4. Ask for them to get back with you after they have read the bill and looked at the information to let you know where they stand on the issue.
  5. If you don’t hear from them in a week call back and let them know that you would like to know what their position is.
  1.  You might ask if you could set up a meeting to make a presentation.  Have documents, websites, videos and other activist friends available.
  2. The more of us who contact the legislators, even if it’s the same legislator, the greater our impact will be.

Not everyone is expected to use the same method for persuading their legislators.   In fact it’s far better that we each use our own individual ingenuity for turning this bill into law, with the above points as a guide.

We could not have a more highly qualified group of well-informed, passionate activists, all very capable of presenting the need to pass this legislation.  The bill is intended to be rallying point around which we can all now focus our attention as it will unite us as one mass movement to secure our rights.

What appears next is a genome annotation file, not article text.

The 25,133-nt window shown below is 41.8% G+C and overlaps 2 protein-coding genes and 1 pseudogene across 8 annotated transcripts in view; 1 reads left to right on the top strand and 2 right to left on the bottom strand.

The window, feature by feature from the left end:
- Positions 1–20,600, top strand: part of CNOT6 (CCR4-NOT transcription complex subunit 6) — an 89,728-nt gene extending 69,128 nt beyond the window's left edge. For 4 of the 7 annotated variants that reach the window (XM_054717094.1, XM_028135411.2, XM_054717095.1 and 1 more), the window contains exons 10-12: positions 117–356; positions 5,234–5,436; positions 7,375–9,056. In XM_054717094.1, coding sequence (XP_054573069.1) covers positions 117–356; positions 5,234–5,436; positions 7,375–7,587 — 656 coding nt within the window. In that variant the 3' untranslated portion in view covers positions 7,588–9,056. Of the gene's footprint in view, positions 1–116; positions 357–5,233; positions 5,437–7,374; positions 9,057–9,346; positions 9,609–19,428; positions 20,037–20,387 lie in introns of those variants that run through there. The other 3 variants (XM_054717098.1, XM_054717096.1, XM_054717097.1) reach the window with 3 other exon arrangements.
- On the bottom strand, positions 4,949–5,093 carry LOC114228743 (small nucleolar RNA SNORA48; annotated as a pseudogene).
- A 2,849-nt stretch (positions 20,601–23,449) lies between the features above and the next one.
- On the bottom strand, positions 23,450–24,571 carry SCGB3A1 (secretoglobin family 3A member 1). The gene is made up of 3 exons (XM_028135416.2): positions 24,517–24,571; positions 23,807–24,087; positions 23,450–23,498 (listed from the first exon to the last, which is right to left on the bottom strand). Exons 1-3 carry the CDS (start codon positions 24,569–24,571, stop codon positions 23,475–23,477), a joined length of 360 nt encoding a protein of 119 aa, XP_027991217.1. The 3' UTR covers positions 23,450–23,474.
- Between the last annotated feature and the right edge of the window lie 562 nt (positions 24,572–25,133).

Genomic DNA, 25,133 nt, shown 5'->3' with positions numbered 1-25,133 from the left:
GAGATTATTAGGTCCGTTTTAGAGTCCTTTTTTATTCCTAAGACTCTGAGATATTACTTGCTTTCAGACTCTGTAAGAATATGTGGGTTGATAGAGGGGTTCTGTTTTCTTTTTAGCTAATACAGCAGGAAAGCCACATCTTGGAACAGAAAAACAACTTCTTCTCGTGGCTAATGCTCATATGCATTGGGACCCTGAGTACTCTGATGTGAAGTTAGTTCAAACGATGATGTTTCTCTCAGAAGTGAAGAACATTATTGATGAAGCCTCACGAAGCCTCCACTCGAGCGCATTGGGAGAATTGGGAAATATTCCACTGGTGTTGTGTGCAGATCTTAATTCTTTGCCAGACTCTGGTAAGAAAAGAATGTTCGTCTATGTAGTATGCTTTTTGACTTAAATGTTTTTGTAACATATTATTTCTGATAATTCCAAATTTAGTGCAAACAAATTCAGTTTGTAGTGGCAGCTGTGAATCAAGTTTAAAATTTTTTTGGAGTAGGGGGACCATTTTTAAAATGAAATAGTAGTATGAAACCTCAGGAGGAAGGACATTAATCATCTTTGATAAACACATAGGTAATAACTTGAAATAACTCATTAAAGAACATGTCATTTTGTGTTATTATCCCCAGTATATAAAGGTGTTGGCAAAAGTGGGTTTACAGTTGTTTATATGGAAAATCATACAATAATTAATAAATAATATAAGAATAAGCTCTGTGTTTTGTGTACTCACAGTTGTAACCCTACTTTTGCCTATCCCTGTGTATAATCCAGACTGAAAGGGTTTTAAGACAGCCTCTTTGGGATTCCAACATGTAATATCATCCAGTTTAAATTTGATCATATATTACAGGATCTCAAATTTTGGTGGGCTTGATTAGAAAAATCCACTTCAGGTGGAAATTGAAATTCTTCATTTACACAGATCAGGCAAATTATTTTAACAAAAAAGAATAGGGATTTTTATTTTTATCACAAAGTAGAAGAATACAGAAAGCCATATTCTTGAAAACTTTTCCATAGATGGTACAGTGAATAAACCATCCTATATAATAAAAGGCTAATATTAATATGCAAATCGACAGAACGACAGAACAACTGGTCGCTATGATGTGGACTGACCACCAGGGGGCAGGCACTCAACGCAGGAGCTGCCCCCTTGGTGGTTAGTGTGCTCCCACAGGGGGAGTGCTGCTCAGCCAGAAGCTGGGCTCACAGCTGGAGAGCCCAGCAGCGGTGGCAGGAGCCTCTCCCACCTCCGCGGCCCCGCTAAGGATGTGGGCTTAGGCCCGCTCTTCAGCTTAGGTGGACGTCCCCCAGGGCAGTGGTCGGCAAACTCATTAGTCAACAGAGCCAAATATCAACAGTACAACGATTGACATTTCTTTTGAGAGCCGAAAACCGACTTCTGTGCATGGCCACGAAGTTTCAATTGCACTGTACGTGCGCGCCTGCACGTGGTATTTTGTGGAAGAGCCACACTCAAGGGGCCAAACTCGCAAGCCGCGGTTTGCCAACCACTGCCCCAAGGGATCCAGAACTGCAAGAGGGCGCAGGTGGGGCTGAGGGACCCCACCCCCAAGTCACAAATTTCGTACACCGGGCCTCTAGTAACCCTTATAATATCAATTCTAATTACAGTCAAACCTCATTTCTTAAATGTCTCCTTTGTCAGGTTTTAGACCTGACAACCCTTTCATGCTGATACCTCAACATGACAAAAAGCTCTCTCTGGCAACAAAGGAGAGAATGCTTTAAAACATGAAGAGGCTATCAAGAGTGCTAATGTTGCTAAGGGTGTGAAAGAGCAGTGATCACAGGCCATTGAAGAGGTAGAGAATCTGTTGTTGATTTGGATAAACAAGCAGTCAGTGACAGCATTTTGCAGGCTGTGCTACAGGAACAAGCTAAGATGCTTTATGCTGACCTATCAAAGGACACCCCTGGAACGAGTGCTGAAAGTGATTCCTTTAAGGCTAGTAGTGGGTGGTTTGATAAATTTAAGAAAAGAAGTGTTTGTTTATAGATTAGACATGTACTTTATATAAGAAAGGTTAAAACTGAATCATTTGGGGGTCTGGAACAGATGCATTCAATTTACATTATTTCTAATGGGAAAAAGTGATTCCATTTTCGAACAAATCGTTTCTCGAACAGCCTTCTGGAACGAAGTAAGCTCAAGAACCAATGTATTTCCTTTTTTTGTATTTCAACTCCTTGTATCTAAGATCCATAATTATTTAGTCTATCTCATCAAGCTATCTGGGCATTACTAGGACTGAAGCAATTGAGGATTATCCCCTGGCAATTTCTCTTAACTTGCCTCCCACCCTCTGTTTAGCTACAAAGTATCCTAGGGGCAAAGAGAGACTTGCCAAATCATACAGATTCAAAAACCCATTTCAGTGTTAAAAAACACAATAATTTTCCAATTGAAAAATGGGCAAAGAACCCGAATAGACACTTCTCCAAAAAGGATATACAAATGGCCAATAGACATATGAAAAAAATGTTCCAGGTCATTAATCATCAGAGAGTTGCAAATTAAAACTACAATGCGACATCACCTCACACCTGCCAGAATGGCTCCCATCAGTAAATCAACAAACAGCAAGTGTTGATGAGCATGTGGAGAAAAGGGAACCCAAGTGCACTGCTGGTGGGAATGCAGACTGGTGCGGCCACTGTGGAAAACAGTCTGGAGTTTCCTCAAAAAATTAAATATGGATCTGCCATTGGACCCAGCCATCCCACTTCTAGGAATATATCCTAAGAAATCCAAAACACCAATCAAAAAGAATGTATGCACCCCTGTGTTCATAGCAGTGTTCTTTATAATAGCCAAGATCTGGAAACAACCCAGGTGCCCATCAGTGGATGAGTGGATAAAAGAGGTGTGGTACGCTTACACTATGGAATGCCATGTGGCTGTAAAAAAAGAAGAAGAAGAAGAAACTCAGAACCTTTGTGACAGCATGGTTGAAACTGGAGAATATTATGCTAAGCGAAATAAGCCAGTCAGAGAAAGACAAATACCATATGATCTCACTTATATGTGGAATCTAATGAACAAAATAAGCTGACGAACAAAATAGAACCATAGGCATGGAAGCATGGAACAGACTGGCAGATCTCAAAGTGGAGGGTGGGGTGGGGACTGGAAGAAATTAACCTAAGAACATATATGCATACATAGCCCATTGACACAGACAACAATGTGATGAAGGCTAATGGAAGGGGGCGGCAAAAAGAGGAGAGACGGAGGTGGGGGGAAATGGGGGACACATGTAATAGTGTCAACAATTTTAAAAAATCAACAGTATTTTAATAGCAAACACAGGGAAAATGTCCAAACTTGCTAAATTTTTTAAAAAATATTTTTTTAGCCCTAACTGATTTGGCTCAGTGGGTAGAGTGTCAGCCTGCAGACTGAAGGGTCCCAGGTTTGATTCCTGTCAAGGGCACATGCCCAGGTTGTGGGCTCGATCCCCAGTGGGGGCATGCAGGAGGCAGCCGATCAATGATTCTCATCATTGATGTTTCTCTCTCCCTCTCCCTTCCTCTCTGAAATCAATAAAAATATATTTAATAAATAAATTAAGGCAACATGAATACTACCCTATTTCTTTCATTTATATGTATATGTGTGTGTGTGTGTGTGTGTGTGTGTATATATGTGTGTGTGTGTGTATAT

Please distribute the bill widely and spread the word that we will persist until we once again secure the blessings of life, privacy, liberty, safety, health, property rights  and freedom.

In tribute to all our thousands of smart meter activists,

David Lonier, Chairman,
Ad Hoc Smart Meter Bill Drafting Committee

David Sheldon, Dan Childs, Linda Kurtz, Richard Meltzer

Here are the bills (House and Senate versions. Download these .pdf files to your own hard drive, then attach to email you send your legislative rep, after first contacting him or her by phone)

Utility Meter Freedom of Choice Bill, House
Utility Meter Freedom of Choice Bill, Senate

Ideas for information to share with your legislators:

Websites (if links don’t work in your browser, copy and paste the actual web address into your browser, deleting the quotation marks)

Michigan Stop Smart Meters   (or)
“michiganstopsmartmeters.com”

Smart Meter Education Network (or)